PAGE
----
Have you ever had a “Healthy Monday” meal at a dining hall on campus? If your answer is yes, then you’ve participated in UCSC’s version of a Meatless Monday program. The Meatless Monday movement—which is as self-explanatory as it sounds—prompts all of us to consider the impact that our food choices have on the environment, our health, and other animals. It does not seek to turn meat-eaters into vegetarians, but rather encourages us to put down the bacon and chicken wings for just one day a week in order to move the planet in a positive direction.
The environmental piece is particularly salient in California, where the drought has been on the forefront of our minds for several years. While many of us sacrifice long showers and forgo drinking water at restaurants, we overlook how water-intensive our meat habits are. In fact, cutting just ten hamburgers from your diet is equivalent to skipping an average-length shower every day for a year!
According to the United Nations, animal agriculture accounts for more greenhouse gas emissions than the entire transportation sector—not to mention the animal wastes, chemicals, hormones, and antibiotics that massively pollute waterways and threaten human health. Cutting back on meat intake is a crucial step toward saving water, curbing pollution, and combatting climate change.
The environment aside, your individual health also stands to improve from going meatless on Mondays. A recent World Health Organization study found that processed meats increase the risk for cancer and that red meat is likely carcinogenic. The Mayo Clinic advocates for avoiding meat for one or two days a week to reduce the chances of heart disease and other chronic conditions. Of course, swapping the meat for a vegetarian alternative doesn’t necessarily ensure a healthier meal, but science has shown it’s a good place to start.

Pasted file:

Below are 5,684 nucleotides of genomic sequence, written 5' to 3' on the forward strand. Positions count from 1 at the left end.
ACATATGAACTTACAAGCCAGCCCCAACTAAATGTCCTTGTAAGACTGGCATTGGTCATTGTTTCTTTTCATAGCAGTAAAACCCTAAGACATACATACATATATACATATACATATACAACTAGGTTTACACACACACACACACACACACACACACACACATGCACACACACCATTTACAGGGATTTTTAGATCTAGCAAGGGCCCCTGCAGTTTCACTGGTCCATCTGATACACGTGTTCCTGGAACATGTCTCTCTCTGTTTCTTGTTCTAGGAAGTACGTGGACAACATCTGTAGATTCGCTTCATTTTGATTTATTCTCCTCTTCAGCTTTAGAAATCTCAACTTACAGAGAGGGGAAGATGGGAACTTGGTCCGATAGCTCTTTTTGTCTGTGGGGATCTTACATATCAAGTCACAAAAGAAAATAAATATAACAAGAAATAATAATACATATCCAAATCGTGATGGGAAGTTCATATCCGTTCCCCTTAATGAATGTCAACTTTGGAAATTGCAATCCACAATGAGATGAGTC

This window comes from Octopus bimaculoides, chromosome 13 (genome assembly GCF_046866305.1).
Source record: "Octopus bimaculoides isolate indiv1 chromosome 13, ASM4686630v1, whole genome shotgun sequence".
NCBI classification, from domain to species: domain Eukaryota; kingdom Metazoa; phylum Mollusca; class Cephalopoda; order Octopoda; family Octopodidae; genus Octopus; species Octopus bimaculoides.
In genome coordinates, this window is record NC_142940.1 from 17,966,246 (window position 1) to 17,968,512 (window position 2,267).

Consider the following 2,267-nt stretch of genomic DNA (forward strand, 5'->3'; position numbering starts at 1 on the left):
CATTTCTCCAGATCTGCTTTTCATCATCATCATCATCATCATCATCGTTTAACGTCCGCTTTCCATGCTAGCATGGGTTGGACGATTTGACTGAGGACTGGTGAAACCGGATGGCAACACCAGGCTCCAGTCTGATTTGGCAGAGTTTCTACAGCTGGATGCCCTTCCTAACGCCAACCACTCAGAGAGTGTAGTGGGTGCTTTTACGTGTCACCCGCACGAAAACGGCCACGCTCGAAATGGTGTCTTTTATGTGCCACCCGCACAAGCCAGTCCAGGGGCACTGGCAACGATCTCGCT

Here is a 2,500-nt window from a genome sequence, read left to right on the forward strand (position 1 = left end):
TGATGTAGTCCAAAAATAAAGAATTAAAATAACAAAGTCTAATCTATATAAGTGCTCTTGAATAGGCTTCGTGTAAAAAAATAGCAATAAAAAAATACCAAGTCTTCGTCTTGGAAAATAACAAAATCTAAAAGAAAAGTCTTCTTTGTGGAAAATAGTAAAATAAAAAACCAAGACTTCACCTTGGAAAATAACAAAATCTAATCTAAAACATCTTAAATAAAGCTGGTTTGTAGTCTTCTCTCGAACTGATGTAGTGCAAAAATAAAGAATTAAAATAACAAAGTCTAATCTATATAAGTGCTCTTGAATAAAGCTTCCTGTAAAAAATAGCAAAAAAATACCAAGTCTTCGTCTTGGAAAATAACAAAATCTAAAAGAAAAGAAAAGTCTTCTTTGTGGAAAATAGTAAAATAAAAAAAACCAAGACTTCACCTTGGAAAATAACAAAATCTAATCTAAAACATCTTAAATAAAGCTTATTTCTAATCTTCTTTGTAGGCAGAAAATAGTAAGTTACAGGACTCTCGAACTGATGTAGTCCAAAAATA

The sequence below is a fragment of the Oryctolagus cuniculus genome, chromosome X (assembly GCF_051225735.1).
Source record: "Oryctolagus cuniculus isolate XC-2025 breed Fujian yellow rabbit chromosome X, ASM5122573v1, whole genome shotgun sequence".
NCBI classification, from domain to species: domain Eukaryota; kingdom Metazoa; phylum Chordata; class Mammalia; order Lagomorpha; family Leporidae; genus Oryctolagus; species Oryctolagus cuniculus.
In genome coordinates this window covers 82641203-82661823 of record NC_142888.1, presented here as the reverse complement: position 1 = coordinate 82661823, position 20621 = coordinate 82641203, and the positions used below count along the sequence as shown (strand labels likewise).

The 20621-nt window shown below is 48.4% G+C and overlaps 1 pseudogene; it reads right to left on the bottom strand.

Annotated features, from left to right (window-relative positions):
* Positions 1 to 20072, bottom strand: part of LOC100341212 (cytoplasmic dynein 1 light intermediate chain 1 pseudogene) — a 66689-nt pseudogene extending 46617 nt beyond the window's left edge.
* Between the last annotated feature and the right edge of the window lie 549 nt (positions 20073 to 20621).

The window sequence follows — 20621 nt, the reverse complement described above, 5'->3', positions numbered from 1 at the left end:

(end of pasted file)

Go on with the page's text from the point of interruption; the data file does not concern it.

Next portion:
You can also participate in Meatless Monday for the nearly 10 billion animals that we raise and kill in this country for food each year. The vast majority of these animals spend their short lives confined to tiny cages or crammed into windowless sheds. They have little opportunity to engage in their most basic species-specific behavior or to even stretch their limbs and turn around. As fellow animals, we have an obligation to recognize the horror of their situation and make personal decisions to alleviate their suffering.
If you would use the term “carnivore” to describe yourself or are otherwise hesitant to make meat-free anything a personal commitment, you are the perfect match for Meatless Monday. The movement does not ask you to go cold turkey on the meat; it simply asks you to take advantage of the variety of meat-free options already available to you and to make a commitment on one day each week.
If you eat on campus, this choice is incredibly convenient: just find the dining hall that is partaking in Healthy Monday for the week and get yourself there! If you make your own meals, start by taking one of your favorite meat dishes and replace the meat with vegetables or beans. For something more meat-like, try a meat analog such as tofu, seitan, or tempeh. And when you eat out, head to one of the many fast food or sit-down restaurants in the area that have vegetarian options.
Here are some more numbers for you: if everyone in the U.S. were to forgo meat for just one day per week, we would collectively spare 1.4 billion animals. Just removing chicken from our diets on Mondays would have the same environmental effect as taking half a million cars off the road. That sounds like a lot, huh? Begin making a difference now. Go meatless on Monday and start each school week in a way that benefits the planet, our animal friends, and your own health!
Ecology and Evolutionary Biology major